The Convent

The Convent by Maureen McCarthy Page B

Book: The Convent by Maureen McCarthy Read Free Book Online
Authors: Maureen McCarthy
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while I … I’m up here being the greatest talent of the age.’
    â€˜While you’re up here being an arty farty wanker , you mean!’
    â€˜Isn’t it fantastic!’
    â€˜We’ll be able to plan stuff!’
    â€˜We can nick off and go to the movies!’
    â€˜We can sip gin out on the balcony!’
    â€˜And chuck stuff down at people we hate!’
    â€˜Det, this place is fantastic.’ I throw my arms around her. ‘It’s just what you need and you deserve it. I’m so happy for you. You’re going to do some great painting here.’
    â€˜Perfect, isn’t it?’ She smiles.
    â€˜You’ve already started.’ I point to the big canvas.
    â€˜Yeah.’ Det pulls away from us and takes off her work shirt. Underneath is a tattered T-shirt over the red skirt. ‘Let’s eat. I’m completely famished.’
    Cassie pulls a small grainy photo of a man standing against a wall and squinting into the sun from the pin-board. ‘Who’s this?’
    â€˜That is my old man,’ Det says dispassionately.
    Cassie and I are quiet as we stare at the photo, but Det takes it back and pins it up where it was. ‘I found it in my stuff months ago.’
    She has her thongs on now and is wandering around her studio frowning. She suddenly seems edgy and out of sorts.
    â€˜What are you looking for?’
    â€˜How old was he in the photo?’
    â€˜About thirty.’ She smiles when she spots her tobacco under some screwed-up paper in the corner. ‘Come on, girls! Got me fags; I’m starving.’
    â€˜Do you remember him?’ I risk asking.
    â€˜So how old were you when he died?’
    â€˜What was his name?’
    â€˜Martin. But everyone called him Marty.’
    â€˜So what was he like?’ I ask curiously.
    â€˜What can I say?’ She shrugs. ‘He was … my dad.’
    Cassie pulls the baguettes from her bag along with the drinks.
    â€˜I got freebies!’
    â€˜No shit? Oh man!’ Det yelps in delight, grabs one and takes a couple of huge ravenous bites before putting it back in the bag. With a guilty laugh she wipes her mouth with one paint-splattered hand. ‘Sorry, but I just had to do that! We’ll eat them downstairs then?’ She runs back and opens the window wider. ‘This place needs air too. Let’s get out of here.’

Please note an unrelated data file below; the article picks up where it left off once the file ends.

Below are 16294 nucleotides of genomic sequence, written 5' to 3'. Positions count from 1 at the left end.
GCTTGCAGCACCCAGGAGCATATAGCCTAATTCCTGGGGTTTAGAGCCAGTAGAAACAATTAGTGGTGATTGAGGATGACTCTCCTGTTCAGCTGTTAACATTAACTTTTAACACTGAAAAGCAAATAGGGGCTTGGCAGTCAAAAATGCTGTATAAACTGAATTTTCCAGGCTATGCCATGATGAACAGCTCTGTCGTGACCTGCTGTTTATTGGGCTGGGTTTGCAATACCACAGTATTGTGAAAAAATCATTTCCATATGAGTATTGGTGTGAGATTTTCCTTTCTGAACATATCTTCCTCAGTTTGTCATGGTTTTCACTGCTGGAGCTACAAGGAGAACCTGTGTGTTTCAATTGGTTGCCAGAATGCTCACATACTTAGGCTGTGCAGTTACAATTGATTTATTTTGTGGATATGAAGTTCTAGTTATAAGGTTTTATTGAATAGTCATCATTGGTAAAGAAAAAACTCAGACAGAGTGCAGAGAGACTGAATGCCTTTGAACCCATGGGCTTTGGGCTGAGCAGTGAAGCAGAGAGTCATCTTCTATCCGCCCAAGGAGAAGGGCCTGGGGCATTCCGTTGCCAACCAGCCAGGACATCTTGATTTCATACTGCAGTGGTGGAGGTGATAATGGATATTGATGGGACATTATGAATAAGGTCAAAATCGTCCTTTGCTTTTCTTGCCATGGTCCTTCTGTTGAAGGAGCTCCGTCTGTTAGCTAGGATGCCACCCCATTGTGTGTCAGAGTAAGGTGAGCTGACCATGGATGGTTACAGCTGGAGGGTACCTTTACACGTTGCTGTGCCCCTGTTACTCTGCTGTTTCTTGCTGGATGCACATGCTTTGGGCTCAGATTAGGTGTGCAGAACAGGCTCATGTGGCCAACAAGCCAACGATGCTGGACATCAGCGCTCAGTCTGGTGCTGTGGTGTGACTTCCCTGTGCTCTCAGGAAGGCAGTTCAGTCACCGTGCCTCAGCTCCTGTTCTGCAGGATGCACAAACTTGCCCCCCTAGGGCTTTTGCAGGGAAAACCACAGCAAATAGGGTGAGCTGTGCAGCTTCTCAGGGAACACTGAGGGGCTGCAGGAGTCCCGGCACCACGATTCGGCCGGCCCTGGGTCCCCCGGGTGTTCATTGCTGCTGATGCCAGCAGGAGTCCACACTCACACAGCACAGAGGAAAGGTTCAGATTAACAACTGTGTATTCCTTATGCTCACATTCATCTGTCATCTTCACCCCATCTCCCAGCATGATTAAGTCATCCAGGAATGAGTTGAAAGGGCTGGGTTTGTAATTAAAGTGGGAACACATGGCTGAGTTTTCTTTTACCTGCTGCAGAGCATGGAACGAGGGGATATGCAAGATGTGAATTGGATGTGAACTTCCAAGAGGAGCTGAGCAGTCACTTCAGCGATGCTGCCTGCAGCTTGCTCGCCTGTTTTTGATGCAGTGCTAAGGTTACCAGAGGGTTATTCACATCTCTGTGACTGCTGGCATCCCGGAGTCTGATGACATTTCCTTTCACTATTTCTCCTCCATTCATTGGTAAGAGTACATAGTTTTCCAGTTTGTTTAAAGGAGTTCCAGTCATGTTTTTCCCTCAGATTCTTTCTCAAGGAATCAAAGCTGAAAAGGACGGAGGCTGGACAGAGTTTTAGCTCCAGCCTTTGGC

At the door, Det takes a moment to stare at her canvas. ‘I’ve been working on this fucker all night,’ she mumbles, ‘and I’ve hardly got anywhere.’
    â€˜Did you have any sleep?’
    She points ruefully at the corner. Two grimy sheets and a rumpled doona.
    â€˜You slept here?’ Cassie is appalled.
    â€˜Well, I did last night.’ Det is defensive. ‘I have a key. We’re allowed in to work at any time of the day or night. How would they know if I sleep here? It was actually good. I had some sleep then got up and worked like a maniac all morning.’
    â€˜It’s good, Det,’ I say, looking at the painting again. ‘At least, it will be.’
    â€˜You think?’ Her face brightens momentarily. ‘I’m not sure yet.’
    â€˜Are all the rooms here the same size?’
    â€˜I got a big one,’ Det replies. ‘Most of them are half this size. Apparently the painters get a choice if one comes up.’
    â€˜So, back when it was a convent would a more senior nun have had this room?’
    â€˜No, half a dozen postulants would have shared this one,’ Det says.
    Cassie and I look at each other. ‘What the fuck is a postulant?’
    â€˜When they first went into the convent they were called postulants. They had a year or two to try it out.’
    â€˜How do you know all this stuff?’
    Det pokes me in the chest. ‘Old Peach hates not to know, eh?’
    â€˜My dad’s

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